Alumnus Jeffrey James Keyes ’10 wins the PEN America/L’Engle-Rahman Prize for Mentorship

Robbie Armstrong
November 19, 2020

Alumnus Jeffrey James Keyes ’10 was honored with the PEN America/L’Engle-Rahman Prize for Mentorship last week. The PEN America/L’Engle-Rahman Prize for Mentorship honors four mentor/mentee pairs in PEN America’s prison writing mentorship program, which links established writers with those currently incarcerated. The Award is named after the late acclaimed author Madeleine L’Engle and her 10-year written friendship with scholar, writer, and former Black Party leader Ahmad Rahman. Each winner will receive a cash prize and a set of books chosen by their respective mentor/mentee.

Keyes expressed his gratitude in an essay on PEN America’s website

“Over the past few years, I’ve become a tremendous fan and champion of the PEN America Prison and Justice Writing Program. I wanted to become a mentor because I wanted to give back to other writers, but I didn’t know how. In a public service announcement in support of National Mentoring Month, the late great Maya Angelou stated, ‘In order to be a mentor, and an effective one, one must care. You must care...know what you know and care about the person, care about what you know and care about the person you’re sharing with.’ I was fortunate to have many great mentors. The tips and notes these mentors provided me were instrumental in helping me to grow into the artist I am today, and gave me the confidence and courage to create and embark on a profession in the creative arts.”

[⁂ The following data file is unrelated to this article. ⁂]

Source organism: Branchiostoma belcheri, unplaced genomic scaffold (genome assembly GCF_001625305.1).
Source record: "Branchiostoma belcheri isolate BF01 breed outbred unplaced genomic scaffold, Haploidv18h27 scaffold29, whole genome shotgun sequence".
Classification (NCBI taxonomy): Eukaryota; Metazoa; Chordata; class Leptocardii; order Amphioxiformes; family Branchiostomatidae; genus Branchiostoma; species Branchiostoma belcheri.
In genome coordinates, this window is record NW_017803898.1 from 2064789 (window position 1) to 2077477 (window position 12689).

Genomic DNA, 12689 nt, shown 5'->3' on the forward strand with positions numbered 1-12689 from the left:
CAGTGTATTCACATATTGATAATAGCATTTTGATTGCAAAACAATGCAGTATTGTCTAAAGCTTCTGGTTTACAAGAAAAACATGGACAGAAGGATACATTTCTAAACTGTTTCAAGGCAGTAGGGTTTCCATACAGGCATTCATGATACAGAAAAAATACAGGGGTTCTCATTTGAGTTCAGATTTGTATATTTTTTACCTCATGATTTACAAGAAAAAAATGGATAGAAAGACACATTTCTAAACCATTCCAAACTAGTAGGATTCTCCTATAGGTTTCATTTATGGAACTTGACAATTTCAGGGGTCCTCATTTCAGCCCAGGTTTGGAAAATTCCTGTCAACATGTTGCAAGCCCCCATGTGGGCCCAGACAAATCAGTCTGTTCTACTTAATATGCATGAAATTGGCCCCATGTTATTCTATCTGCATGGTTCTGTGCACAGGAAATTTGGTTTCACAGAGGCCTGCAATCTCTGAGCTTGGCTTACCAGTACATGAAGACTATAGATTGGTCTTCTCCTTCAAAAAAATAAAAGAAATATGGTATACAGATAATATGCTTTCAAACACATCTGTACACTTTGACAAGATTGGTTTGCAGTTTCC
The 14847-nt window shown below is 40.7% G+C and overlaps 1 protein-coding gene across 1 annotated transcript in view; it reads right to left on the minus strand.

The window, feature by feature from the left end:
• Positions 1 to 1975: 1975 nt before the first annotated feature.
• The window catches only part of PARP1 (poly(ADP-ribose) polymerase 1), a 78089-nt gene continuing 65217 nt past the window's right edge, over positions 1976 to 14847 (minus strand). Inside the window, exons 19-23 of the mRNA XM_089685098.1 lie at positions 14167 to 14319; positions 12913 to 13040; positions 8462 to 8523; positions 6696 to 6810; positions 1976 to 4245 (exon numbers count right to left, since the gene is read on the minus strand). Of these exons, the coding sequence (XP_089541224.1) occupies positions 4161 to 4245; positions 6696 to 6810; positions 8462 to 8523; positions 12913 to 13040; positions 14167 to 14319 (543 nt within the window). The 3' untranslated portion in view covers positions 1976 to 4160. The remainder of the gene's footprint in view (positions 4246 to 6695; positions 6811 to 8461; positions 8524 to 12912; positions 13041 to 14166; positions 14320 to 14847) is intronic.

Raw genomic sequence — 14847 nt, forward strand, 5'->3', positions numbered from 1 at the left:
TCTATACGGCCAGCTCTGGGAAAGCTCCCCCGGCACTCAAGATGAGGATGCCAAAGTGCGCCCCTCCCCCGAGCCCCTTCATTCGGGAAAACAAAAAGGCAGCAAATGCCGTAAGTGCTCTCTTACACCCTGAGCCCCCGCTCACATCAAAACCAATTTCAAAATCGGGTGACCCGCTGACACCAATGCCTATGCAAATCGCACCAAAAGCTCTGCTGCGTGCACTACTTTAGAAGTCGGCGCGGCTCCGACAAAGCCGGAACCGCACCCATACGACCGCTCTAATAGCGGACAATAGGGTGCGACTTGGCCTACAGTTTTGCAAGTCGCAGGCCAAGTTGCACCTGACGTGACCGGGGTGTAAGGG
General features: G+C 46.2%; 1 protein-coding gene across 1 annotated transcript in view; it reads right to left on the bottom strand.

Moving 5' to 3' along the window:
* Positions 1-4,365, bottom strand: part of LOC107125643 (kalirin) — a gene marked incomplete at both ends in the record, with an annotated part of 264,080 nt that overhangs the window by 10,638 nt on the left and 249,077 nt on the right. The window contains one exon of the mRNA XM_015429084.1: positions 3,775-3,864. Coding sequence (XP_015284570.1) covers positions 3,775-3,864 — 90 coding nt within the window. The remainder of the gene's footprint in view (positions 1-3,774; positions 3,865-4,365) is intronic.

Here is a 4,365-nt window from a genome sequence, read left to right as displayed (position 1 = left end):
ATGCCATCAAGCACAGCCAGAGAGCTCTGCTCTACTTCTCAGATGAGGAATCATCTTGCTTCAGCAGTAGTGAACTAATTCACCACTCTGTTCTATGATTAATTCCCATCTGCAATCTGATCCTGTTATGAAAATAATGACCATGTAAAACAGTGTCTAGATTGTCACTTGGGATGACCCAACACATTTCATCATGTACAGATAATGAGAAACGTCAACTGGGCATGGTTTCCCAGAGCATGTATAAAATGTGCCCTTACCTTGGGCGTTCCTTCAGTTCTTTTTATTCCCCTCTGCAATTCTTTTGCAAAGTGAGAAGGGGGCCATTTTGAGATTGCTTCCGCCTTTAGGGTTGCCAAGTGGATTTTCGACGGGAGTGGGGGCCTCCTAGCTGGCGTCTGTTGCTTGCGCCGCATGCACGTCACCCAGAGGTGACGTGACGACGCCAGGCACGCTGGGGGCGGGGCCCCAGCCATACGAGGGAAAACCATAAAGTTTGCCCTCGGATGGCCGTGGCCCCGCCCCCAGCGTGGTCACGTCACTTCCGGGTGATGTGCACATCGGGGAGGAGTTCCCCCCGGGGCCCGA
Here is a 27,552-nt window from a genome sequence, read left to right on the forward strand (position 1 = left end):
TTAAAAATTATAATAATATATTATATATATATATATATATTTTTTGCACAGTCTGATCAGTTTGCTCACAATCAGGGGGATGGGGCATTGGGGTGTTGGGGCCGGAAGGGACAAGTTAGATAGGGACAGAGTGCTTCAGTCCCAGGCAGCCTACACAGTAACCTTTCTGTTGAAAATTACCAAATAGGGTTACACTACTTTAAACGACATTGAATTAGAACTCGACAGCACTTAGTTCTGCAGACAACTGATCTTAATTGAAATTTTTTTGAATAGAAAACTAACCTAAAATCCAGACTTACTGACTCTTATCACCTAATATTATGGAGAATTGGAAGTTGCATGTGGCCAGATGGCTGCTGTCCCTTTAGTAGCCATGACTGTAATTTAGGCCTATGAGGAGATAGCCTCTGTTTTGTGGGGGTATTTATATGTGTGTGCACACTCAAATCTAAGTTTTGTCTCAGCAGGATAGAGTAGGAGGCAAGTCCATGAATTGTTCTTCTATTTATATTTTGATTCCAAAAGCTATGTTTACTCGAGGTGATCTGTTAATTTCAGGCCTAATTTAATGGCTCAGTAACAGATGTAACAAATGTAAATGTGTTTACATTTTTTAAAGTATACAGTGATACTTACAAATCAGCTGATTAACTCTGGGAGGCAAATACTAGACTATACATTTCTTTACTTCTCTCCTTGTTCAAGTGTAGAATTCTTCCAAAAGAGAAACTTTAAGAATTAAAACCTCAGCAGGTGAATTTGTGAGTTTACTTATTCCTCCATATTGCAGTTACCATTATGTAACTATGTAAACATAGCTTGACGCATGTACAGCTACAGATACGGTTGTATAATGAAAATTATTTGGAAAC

Keyes was paired with Elizabeth Hawes in a relationship that he described as a serendipitous mentorship opportunity. Hawes is an actor, gardener, playwright, poet, and prisoner in Minnesota. She has received three national prison writing awards and one Fielding A. Dawson Award from PEN America. She enjoys taking college classes and watching other people cook. In her piece Exposure, Hawes writes, “Writing as a prisoner ties their name to the label of a felon. A prisoner must ask themselves, am I willing to put myself out there? To possibly be talked about (again)? To be judged (again)? And, more importantly, is this the story/play/poem/idea worth my vulnerability?” Keyes called Hawes’ writing electric and stated that the partnership allowed him to work with a voice who is a necessary voice of this generation. 

Keyes co-authored the New York Times bestseller Killer Chef with James Patterson. His plays have been developed and featured at SoHo Playhouse, the Old Vic/Old Vic New Voices, 59E59, the Ensemble Studio Theatre, Laguna Beach High School, Rogue Machine Theatre and the Prologue Theatre. He contributes travel and lifestyle features for Metrosource MagazinePassport MagazineManAboutWorld, and Q Digital. Jeffrey additionally writes/produces short films and has recently started working in Virtual Reality. He is a recipient of the Artists’ Patron Fund’s 2019 Gold Award and wrote the script for Digital Arrest, which took the top prize in the Creative Technology category at the NYC Media Lab 2019 Demo Expo.